Are the characters of Chaucer's pilgrims representative of people from everyday life?
Write a critical response to the poet William Blake's assertion that the "characters of Chaucer's pilgrims are the characters which compose all ages and nations." Use examples from the "General Prologue" to explain why you agree or disagree with Blake's idea that Chaucer's characterizations can apply to people today.
I agree with Blake's assertion. If we look at the "General Prologue," we are introduced to a few dozen characters from very diverse backgrounds, everyone from a Friar to the Wife of Bath. Every walk of life is represented.
What is unusual about this is that very rarely would a journey of this type containing such a of diversity of travelers occur in the real world at that time. One would not typically find a Knight traveling with a Miller, for example. Most of these characters did not encounter each other in everyday life; in fact, some would never have encountered each other at all. To find evidence of this, all one has to do is read Chaucer's descriptions of the characters in the "General Prologue" and one can see how diverse they are.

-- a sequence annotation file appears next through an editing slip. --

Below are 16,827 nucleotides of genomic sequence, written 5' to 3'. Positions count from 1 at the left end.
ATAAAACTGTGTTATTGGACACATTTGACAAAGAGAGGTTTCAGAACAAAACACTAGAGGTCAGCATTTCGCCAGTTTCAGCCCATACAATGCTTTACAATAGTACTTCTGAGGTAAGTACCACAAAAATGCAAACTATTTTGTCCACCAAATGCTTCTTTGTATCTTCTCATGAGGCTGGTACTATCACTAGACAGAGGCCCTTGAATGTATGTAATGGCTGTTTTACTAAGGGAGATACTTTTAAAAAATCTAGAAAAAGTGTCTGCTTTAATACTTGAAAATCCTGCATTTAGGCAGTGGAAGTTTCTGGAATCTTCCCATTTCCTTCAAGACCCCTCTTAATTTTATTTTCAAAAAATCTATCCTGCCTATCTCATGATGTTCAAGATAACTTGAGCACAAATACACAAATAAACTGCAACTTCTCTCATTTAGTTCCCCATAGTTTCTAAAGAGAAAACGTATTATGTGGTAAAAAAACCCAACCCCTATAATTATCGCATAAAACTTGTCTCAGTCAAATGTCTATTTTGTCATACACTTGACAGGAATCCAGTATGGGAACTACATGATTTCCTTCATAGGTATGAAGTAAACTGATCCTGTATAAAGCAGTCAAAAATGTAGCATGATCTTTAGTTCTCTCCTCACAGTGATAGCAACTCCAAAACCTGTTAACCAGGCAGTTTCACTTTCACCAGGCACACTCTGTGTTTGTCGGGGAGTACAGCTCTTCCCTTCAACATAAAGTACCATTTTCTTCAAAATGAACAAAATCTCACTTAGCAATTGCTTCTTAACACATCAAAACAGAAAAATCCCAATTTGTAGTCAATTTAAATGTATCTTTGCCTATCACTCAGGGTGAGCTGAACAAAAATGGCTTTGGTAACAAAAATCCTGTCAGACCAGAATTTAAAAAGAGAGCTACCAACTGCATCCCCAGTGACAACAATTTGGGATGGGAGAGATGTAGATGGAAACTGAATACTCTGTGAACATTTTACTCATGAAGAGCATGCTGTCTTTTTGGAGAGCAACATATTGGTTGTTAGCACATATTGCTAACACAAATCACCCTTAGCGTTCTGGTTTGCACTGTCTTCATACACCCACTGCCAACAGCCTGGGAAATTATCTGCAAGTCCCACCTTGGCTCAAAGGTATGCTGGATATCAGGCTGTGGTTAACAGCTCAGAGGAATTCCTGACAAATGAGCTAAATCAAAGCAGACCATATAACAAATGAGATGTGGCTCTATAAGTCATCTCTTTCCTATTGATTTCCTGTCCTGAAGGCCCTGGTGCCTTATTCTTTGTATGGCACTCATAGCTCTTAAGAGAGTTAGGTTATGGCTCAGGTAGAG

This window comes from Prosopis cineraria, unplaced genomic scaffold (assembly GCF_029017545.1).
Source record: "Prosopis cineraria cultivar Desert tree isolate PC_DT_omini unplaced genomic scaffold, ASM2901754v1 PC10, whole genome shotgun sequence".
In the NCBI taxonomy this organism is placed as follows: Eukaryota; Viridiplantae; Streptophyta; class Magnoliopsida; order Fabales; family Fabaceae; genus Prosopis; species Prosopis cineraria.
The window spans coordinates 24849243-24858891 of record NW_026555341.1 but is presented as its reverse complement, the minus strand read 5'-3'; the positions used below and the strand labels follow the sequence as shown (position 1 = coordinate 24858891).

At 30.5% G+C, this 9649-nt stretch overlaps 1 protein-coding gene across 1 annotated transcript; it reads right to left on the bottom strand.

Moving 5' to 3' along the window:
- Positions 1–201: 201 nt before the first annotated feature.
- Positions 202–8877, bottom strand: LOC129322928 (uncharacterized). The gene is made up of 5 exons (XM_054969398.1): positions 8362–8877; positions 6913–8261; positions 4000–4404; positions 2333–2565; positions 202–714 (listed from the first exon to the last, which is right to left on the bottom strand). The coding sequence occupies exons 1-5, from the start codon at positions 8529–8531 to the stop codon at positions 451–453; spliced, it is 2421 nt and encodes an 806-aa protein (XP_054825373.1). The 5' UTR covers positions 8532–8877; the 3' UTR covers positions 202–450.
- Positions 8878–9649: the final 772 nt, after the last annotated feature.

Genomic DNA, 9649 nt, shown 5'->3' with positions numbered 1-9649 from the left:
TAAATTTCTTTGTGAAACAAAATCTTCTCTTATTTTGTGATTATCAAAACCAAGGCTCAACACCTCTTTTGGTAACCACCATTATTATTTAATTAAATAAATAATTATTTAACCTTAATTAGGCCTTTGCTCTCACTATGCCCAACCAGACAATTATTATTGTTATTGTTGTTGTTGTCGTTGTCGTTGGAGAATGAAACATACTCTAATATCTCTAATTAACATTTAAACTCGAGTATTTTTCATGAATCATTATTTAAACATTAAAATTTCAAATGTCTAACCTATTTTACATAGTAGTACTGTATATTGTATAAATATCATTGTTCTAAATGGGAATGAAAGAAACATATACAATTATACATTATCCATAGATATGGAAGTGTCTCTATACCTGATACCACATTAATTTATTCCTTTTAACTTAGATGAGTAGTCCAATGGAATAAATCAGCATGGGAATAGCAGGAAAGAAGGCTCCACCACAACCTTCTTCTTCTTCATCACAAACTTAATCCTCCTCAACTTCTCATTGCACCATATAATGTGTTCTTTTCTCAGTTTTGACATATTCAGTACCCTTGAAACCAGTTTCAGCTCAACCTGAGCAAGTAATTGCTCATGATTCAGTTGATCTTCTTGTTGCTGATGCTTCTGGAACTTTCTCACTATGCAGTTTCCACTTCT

We can relate these characters to today because our country is made up of such a diverse group of people. We have so much cultural, social, and economic diversity, just as the characters' world did.